RGL
Realistic Graphics Lab
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CS-440: Ad­vanced Com­puter Graph­ics (Spring 2018)

Lecture:
Tuesday: 16:15-18:00
Exercise (in BC07-08):
Thursday: 15:15-16:00
Wenzel Jakob
Instructor
Tizian Zeltner
Teaching Assistant
Merlin Nimier-David
Teaching Assistant

General information

News

Res­ults from the 2018 ren­der­ing com­pet­i­tion are avail­able here (see also the 2017 res­ults).

Sum­mary: This course cov­ers ad­vanced 3D graph­ics tech­niques for real­ist­ic im­age syn­thes­is. Stu­dents will learn how light in­ter­acts with ob­jects in our world, and how to re­cre­ate these phe­nom­ena in a com­puter sim­u­la­tion to cre­ate syn­thet­ic im­ages that are in­dis­tin­guish­able from pho­to­graphs.

Con­tents: This is a pro­ject-based course: stu­dents will ini­tially re­ceive a ba­sic soft­ware pack­age that lacks most ren­der­ing-re­lated func­tion­al­ity. 

Over the course of the semester, we will dis­cuss a vari­ety of con­cepts and tools in­clud­ing the ba­sic phys­ic­al quant­it­ies, how light in­ter­acts with sur­faces, and how to solve the res­ult­ing math­em­at­ic­al prob­lem nu­mer­ic­ally to cre­ate real­ist­ic im­ages. Ad­vanced top­ics in­clude par­ti­cip­at­ing me­dia, ma­ter­i­al mod­els for sub-sur­face light trans­port, and Markov Chain Monte Carlo Meth­ods. 

Each ma­jor top­ic is ac­com­pan­ied by an as­sign­ment so that stu­dents can im­ple­ment solu­tion al­gorithms and ob­tain prac­tic­al ex­per­i­ence with these tech­niques with­in their own soft­ware frame­work. 

To­wards the end of the course, stu­dents will real­ize a self-dir­ec­ted fi­nal pro­ject that ex­tends their ren­der­ing soft­ware with ad­di­tion­al fea­tures of their own choos­ing. The ob­ject­ive of the fi­nal pro­ject is to cre­ate a single im­age of both tech­nic­al and artist­ic mer­it that is entered in­to a ren­der­ing com­pet­i­tion and judged by an in­de­pend­ent pan­el of com­puter graph­ics ex­perts.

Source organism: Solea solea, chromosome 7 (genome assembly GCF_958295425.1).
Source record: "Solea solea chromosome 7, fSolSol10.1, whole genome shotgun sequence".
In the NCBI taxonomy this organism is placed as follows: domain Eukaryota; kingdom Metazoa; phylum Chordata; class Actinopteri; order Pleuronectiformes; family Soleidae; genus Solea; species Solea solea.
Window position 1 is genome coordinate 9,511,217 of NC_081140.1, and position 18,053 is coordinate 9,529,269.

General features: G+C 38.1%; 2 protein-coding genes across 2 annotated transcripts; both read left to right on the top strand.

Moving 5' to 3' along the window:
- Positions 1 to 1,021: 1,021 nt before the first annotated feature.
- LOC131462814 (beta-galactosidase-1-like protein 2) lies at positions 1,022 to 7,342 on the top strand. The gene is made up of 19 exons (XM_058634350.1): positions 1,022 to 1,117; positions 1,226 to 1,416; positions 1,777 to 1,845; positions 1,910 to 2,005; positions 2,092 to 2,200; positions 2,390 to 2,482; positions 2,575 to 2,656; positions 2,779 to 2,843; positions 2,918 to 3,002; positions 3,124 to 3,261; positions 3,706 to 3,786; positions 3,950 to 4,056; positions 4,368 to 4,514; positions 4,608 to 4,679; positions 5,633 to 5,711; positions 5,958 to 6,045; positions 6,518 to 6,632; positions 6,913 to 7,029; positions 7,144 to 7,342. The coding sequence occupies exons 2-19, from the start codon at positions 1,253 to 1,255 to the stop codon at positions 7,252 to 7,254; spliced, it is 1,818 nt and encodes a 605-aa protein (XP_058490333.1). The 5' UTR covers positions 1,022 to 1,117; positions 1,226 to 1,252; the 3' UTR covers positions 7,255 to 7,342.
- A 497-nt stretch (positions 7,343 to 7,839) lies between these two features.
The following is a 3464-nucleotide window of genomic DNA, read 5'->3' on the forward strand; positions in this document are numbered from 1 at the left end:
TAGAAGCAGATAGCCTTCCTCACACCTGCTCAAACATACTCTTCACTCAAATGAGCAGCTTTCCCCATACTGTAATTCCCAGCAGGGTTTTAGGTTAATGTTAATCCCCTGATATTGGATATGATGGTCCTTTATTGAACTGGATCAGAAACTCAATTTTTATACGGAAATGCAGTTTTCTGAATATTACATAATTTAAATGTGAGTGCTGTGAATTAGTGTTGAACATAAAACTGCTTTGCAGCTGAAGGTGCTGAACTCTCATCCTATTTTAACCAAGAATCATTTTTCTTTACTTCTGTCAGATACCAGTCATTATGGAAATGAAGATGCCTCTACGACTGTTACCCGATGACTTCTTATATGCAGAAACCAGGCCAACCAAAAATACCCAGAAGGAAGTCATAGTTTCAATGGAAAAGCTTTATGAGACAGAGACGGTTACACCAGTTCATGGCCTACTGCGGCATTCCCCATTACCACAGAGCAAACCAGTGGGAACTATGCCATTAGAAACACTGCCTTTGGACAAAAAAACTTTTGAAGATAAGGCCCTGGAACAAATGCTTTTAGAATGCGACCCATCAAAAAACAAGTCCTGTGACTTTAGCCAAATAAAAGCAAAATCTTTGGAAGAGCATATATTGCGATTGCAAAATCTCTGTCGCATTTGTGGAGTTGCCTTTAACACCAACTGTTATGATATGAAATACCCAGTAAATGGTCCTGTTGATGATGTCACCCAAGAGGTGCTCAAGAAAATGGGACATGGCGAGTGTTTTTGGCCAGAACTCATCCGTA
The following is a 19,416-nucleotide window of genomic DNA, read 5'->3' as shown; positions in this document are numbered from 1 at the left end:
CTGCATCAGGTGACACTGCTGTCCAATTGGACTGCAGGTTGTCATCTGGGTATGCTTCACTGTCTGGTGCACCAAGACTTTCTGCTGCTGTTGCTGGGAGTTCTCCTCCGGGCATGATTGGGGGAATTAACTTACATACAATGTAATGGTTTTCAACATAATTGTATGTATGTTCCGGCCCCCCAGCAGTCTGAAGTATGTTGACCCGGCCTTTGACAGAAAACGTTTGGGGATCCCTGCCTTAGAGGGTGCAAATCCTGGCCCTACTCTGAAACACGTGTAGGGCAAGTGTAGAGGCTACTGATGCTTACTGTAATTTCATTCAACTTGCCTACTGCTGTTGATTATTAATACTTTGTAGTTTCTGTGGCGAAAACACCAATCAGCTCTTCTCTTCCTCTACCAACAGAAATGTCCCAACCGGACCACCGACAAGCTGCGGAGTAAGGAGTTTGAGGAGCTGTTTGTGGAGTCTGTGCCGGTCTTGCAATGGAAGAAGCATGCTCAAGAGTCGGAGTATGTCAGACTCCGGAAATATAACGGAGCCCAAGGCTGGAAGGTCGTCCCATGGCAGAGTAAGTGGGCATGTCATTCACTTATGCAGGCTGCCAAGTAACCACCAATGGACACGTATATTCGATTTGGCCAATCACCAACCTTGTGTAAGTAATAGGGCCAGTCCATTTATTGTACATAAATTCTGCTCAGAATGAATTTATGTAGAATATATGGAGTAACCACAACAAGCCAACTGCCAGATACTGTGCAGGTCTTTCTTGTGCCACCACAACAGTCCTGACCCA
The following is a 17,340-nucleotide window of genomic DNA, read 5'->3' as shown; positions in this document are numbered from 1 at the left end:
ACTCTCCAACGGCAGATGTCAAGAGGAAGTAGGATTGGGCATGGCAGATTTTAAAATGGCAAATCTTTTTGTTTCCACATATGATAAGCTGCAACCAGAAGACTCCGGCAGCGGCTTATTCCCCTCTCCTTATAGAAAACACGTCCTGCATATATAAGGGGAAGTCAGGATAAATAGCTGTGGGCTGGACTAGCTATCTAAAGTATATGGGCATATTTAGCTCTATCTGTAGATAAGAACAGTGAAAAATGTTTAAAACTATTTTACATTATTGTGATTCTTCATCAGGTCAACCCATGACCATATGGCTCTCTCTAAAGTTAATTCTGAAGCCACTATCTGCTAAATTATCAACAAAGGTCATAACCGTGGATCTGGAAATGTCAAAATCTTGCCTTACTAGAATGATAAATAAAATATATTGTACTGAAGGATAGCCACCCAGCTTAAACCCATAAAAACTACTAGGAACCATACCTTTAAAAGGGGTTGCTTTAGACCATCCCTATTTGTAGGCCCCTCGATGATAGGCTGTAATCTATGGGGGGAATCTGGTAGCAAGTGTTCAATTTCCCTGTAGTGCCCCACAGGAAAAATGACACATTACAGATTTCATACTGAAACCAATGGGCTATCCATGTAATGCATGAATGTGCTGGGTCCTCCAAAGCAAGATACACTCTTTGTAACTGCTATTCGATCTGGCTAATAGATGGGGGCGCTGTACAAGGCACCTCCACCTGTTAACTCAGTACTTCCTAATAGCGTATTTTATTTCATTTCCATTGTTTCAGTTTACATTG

Pre­requis­ites: It is re­com­men­ded (but not re­quired) to have taken In­tro­duc­tion to Com­puter Graph­ics or an equi­val­ent course.

We will rely on cal­cu­lus, lin­ear al­gebra and use ba­sic con­cepts of al­gorithms and data struc­tures. Stu­dents are ex­pec­ted to be fa­mil­i­ar with the C++ pro­gram­ming lan­guage that is used in the pro­gram­ming as­sign­ments. 

Learn­ing Out­comes: By the end of the course, the stu­dent must be able to:

  • Re­cog­nize and un­der­stand the phys­ic­al quant­it­ies of light trans­port and be able to per­form ba­sic com­pu­ta­tions us­ing pen­cil+pa­per
  • Ex­plain a range of sur­face and sub­sur­face ma­ter­i­al mod­els
  • Ex­plain the ren­der­ing and ra­di­at­ive trans­fer equa­tion and show how to con­struct Monte Carlo meth­ods to solve them
  • Design and im­ple­ment an ad­vanced ren­der­ing sys­tem based on Monte Carlo in­teg­ra­tion
  • As­sess / Eval­u­ate the per­form­ance and con­cep­tu­al lim­its of the im­ple­men­ted sim­u­la­tion code

Teach­ing meth­ods: Lec­tures, in­ter­act­ive demos, the­ory and pro­gram­ming ex­er­cises, pro­gram­ming pro­ject, pro­ject tu­tor­ing